The result was that O. nasuta females, for which it was expected that they would not hybridize, showed a different behaviour towards a con- or a heterospecific male. They interacted less with males of the other species. What was unexpected is that there was no difference in behaviour of the females whether they recognized a male or (control) female of their own species. This suggests that they did not detect differences in reproductive behaviour, but rather in the interactions between conspecifics. For females of O. ventralis, for which there are indications for hybridization in the wild, they did not find a difference in behaviour. Females of this species behaved identically with respect to the right and wrong males as well as towards the control females. Interestingly is thus that a complex pattern between species in the wild could be (partially) explained by the behaviour/interaction at first impression of the individuals of these species.
Kéver L, Parmentier E, Derycke S, Verheyen E, Snoeks J, Van Steenberge M, Poncin P (2018) Limited possibilities for prezygotic barriers in the reproductive behaviour of sympatric Ophthalmotilapia species (Teleostei, Cichlidae). Zoology, 126, 71–81. https://doi.org/10.1016/j.zool.2017.12.001
Kocher TD (2004) Adaptive evolution and explosive speciation: the cichlid fish model. Nature Reviews Genetics, 5, 288–298. https://doi.org/10.1038/nrg1316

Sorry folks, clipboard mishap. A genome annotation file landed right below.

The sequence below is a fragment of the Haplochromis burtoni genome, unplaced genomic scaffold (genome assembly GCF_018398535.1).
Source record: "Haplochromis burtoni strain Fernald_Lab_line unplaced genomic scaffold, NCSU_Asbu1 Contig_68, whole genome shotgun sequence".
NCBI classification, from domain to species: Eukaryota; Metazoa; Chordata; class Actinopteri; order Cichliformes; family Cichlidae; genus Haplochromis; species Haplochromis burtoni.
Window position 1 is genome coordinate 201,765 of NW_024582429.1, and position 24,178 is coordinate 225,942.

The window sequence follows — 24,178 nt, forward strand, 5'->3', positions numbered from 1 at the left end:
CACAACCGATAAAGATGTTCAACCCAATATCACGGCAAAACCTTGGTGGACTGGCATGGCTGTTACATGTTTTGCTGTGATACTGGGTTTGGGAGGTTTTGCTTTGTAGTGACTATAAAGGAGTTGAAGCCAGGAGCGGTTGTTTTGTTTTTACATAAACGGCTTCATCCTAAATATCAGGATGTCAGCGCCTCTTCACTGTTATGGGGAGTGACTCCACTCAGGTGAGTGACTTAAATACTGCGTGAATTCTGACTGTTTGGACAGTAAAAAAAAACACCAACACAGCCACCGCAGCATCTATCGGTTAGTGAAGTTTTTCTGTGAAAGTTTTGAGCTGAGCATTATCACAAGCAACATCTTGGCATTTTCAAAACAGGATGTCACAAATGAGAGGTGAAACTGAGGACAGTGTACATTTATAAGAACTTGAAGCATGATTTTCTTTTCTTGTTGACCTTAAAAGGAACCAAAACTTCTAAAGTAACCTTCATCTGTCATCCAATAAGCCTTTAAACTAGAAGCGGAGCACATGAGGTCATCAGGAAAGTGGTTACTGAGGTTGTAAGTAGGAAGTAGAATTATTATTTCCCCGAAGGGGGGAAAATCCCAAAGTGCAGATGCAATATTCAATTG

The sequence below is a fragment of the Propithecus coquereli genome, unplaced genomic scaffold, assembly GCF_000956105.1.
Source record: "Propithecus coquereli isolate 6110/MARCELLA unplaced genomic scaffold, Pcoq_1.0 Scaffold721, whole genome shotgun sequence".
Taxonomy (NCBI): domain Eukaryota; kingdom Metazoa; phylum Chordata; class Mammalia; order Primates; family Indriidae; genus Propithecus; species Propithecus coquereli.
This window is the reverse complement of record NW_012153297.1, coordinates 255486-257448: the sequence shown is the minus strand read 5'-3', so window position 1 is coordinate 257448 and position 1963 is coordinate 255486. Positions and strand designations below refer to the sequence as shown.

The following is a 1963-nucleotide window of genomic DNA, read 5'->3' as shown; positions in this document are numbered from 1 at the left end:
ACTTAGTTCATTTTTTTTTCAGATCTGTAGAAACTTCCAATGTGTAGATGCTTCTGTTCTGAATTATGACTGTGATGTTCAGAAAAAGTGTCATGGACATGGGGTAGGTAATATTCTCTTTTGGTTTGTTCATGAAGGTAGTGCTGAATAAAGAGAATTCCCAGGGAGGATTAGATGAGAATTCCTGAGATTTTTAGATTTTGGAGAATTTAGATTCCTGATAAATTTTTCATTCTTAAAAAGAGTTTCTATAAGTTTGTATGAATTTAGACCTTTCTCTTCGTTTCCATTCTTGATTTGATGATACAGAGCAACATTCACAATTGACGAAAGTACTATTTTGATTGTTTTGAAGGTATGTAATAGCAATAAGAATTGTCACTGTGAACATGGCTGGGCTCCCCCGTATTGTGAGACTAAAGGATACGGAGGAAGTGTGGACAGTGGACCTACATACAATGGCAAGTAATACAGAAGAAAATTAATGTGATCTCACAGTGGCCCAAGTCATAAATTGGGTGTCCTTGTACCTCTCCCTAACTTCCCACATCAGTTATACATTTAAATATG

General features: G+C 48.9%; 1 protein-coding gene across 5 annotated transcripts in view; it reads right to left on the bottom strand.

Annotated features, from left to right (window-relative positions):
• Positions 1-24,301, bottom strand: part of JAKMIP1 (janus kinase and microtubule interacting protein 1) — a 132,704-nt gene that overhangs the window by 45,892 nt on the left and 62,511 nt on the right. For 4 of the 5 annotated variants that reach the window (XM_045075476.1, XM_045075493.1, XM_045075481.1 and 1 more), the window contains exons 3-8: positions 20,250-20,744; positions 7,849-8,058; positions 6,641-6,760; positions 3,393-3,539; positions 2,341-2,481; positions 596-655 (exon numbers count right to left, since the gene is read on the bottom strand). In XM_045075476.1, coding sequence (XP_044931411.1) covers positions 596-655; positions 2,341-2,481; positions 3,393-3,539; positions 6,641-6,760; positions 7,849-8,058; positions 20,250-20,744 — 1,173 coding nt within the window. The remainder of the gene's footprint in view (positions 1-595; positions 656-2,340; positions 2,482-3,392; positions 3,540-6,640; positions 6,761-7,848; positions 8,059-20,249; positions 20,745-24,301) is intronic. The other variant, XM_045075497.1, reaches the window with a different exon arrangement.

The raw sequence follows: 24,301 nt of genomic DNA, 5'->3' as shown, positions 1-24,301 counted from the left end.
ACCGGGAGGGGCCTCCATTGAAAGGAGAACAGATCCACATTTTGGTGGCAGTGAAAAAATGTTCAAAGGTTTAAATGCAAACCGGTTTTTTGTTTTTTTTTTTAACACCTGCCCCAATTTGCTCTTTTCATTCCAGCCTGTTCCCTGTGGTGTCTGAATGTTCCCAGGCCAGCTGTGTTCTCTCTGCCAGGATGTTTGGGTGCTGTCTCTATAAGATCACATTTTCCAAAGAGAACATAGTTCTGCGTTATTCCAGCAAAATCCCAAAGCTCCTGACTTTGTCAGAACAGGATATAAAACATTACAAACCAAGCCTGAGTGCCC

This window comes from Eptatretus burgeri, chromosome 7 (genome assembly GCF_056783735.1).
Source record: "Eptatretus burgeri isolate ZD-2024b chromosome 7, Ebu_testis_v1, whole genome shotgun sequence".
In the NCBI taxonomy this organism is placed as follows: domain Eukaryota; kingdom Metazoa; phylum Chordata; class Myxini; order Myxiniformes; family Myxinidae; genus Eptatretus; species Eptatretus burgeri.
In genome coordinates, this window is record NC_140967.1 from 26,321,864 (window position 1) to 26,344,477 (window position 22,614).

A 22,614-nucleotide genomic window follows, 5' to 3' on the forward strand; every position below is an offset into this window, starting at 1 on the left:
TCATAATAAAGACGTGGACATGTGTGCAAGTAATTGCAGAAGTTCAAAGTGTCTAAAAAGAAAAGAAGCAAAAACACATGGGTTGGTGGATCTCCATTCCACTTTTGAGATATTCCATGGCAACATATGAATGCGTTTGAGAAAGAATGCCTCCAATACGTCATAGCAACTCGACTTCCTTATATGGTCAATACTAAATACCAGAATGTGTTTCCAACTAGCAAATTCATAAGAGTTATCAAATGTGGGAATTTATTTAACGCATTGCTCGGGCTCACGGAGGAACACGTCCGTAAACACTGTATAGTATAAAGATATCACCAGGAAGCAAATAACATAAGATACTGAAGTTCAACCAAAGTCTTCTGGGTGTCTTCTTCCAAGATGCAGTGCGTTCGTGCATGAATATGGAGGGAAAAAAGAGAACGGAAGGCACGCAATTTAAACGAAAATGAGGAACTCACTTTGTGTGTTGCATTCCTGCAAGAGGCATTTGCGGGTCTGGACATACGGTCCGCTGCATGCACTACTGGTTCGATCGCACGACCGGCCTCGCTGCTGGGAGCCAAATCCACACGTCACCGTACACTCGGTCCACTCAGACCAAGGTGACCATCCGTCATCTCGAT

Mendelson TC, Shaw KL (2012) The (mis)concept of species recognition. Trends in Ecology & Evolution, 27, 421–427. https://doi.org/10.1016/j.tree.2012.04.001
Nevado B, Fazalova V, Backeljau T, Hanssens M, Verheyen E (2011) Repeated Unidirectional Introgression of Nuclear and Mitochondrial DNA Between Four Congeneric Tanganyikan Cichlids. Molecular Biology and Evolution, 28, 2253–2267. https://doi.org/10.1093/molbev/msr043
Salzburger W (2018) Understanding explosive diversification through cichlid fish genomics. Nature Reviews Genetics, 19, 705–717. https://doi.org/10.1038/s41576-018-0043-9
Seehausen O (2004) Hybridization and adaptive radiation. Trends in Ecology & Evolution, 19, 198–207. https://doi.org/10.1016/j.tree.2004.01.003
Steenberge MV, Jublier N, Kéver L, Gresham S, Derycke S, Snoeks J, Parmentier E, Poncin P, Verheyen E (2022) The initial response of females towards congeneric males matches the propensity to hybridise in Ophthalmotilapia. bioRxiv, 2021.08.07.455508, ver. 3 peer-reviewed and recommended by Peer Community in Zoology. https://doi.org/10.1101/2021.08.07.455508
Ellen Decaestecker (2022) Experimental evidence for asymmetrical species recognition in East African Ophthalmotilapia cichlids. Peer Community in Zoology, 100010. https://doi.org/10.24072/pci.zool.100010
Evaluation round #1
DOI or URL of the preprint: https://doi.org/10.1101/2021.08.07.455508
Version of the preprint: 1
Author's Reply, 28 Dec 2021
Decision by Ellen Decaestecker, 14 Nov 2021
Dear Dr. Van Steenberge and colleagues, your manuscript has been reviewed by 3 reviewers. Most of them think your manuscript merits publication but still have some issues. Therefore I suggest a revision of your manuscript integrating the issues the reviewers have brought up. Kind regards, Ellen Decaestecker